L.D. can be pretty verbose (which is a good thing for my purposes), so sometimes I don’t get a chance to use everything he says. I thought my blog people would be interested if I finished off the week by emptying some L.D. insights from my notebook . . .
This ground has been covered before but this line in Ford’s story caught my eye:
“[Ravin] patched the hole in Smith’s psyche with texts containing affirmations such as ‘You don’t need their approval, so stop looking in their direction.’”
Not sure who “they” are, but it just so happens L.D. was talking about this very thing on Tuesday (before Smoove’s misfires in the fourth quarter at Milwaukee). I asked him if he’s concerned that with both Josh and Al moving their games away from the basket the Hawks might become too reliant on jump shots:
I am not concerned about that. I know that is–whether people want to admit it or not–that is a strong point of our game is bigs that can pop out. The gray area is when they should do it, particularly Josh Smith. We have discussed it and during the course of a game we acknowledge it. Sometimes he will look at me on bench [and ask], ‘Was that a good shot or a bad shot?’ I am honest with him: ‘No, it was not a good shot. We’ve got 16 seconds on the shot clock or it’s not within our offense or we’ve gone three or four trips down the floor and we haven’t had a good one and you take another jump shot. Sometimes we bump heads about it; sometimes we dap one another: ‘Coach, you are right, that is a bad shot.’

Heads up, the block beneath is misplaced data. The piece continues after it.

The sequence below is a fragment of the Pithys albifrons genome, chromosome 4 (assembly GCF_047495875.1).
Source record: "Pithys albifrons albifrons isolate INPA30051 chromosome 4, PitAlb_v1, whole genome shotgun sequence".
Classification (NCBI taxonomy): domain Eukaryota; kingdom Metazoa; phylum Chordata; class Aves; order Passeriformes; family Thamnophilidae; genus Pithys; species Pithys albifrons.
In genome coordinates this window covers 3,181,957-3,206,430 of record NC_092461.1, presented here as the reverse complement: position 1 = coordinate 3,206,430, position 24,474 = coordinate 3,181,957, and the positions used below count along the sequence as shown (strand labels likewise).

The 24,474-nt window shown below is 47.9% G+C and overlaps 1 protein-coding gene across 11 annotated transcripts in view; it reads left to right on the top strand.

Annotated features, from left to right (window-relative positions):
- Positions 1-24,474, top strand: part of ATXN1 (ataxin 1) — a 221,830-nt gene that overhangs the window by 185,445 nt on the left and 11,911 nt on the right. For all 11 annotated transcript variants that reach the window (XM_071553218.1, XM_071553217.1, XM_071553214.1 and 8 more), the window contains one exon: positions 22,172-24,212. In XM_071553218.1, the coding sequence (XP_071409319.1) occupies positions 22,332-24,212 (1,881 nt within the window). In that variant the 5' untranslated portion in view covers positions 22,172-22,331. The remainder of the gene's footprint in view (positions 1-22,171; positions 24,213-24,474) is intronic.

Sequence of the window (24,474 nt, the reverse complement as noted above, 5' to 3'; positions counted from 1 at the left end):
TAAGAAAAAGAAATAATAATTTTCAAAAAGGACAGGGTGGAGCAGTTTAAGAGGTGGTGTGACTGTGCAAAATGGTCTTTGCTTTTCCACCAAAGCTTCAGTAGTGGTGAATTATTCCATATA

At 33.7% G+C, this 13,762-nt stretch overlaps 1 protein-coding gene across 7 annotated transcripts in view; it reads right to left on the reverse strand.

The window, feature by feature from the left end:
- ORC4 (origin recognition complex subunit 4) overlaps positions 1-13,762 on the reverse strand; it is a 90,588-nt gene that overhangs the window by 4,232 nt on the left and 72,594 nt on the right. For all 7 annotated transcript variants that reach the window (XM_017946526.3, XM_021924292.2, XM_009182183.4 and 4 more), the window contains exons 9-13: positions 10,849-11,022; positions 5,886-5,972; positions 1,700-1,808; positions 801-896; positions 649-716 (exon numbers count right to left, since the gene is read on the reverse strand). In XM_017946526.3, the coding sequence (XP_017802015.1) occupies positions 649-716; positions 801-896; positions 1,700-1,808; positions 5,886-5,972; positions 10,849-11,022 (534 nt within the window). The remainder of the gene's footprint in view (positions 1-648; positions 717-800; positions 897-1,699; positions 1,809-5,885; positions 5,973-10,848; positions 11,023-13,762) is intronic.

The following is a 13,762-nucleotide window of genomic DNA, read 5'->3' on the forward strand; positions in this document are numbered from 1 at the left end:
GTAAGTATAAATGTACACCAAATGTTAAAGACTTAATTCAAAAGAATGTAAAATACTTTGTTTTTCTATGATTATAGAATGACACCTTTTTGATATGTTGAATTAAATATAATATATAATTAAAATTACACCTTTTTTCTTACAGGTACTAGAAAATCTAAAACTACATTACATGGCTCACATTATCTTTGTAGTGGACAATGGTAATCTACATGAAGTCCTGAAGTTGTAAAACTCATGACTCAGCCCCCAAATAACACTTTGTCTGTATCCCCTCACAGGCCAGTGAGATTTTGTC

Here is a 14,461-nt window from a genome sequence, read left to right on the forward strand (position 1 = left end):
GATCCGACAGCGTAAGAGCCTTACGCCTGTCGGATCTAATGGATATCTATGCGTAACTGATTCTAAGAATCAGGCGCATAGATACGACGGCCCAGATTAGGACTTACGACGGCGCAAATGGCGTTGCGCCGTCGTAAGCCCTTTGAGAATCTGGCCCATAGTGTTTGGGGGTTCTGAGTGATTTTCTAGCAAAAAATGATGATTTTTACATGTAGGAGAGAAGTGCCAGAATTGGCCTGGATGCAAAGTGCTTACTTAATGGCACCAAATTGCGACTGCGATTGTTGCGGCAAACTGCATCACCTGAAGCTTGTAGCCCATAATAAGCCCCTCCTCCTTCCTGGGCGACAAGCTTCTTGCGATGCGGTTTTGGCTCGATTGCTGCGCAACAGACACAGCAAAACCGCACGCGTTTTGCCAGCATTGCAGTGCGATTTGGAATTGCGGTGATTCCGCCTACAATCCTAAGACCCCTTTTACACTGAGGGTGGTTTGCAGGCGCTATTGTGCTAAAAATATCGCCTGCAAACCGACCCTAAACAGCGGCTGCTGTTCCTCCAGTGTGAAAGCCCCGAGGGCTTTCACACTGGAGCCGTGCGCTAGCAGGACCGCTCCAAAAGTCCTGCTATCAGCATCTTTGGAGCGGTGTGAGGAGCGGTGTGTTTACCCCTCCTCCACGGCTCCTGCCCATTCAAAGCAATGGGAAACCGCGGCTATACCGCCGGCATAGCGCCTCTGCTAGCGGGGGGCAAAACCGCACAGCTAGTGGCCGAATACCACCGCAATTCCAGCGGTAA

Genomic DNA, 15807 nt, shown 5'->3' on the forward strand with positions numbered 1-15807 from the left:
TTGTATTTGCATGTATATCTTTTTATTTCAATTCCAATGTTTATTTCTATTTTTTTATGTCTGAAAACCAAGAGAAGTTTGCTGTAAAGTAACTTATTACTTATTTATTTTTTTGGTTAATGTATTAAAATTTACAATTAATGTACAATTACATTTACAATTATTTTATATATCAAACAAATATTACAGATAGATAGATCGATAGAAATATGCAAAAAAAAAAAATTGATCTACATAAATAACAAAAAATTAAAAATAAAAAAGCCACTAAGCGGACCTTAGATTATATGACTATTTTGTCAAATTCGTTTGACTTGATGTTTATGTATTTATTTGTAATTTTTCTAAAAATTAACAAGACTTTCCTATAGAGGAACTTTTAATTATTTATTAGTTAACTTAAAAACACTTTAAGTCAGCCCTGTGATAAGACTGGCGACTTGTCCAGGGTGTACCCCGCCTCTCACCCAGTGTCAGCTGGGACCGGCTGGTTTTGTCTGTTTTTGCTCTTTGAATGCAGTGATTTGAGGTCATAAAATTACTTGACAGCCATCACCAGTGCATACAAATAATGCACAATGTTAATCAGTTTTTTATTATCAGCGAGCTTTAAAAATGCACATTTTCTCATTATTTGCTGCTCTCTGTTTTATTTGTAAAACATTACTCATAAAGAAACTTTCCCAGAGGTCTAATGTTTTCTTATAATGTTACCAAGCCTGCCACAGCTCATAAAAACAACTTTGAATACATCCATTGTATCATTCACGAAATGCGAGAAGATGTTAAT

He is learning, and that is part of the growing pains as a coach you have to live with. Someone read a stat about his percentage on stand-still shooting, he ranks high in the league. [NOTE: I'm not exactly sure what L.D. meant by that but, according to Synergy Sports Technology, Smoove ranks 158th with .95 points per possession on spot-ups while shooting 40.5 percent (75 of 185)]. It’s something he has worked on. I can see his stroke has changed. It looks different than the past. I’ve always said if a guy works on his game, works on taking a shot, if he has the ability to make it and shows he can make it, you have got to let him shoot it. With him, his whole thing is when he shoots it. There are times I don’t want that shot, and he knows that. It’s something as a coach I have to keep working on him with it. He wants to know if it’s a good shot. Sometimes we will butt heads and sometimes we won’t.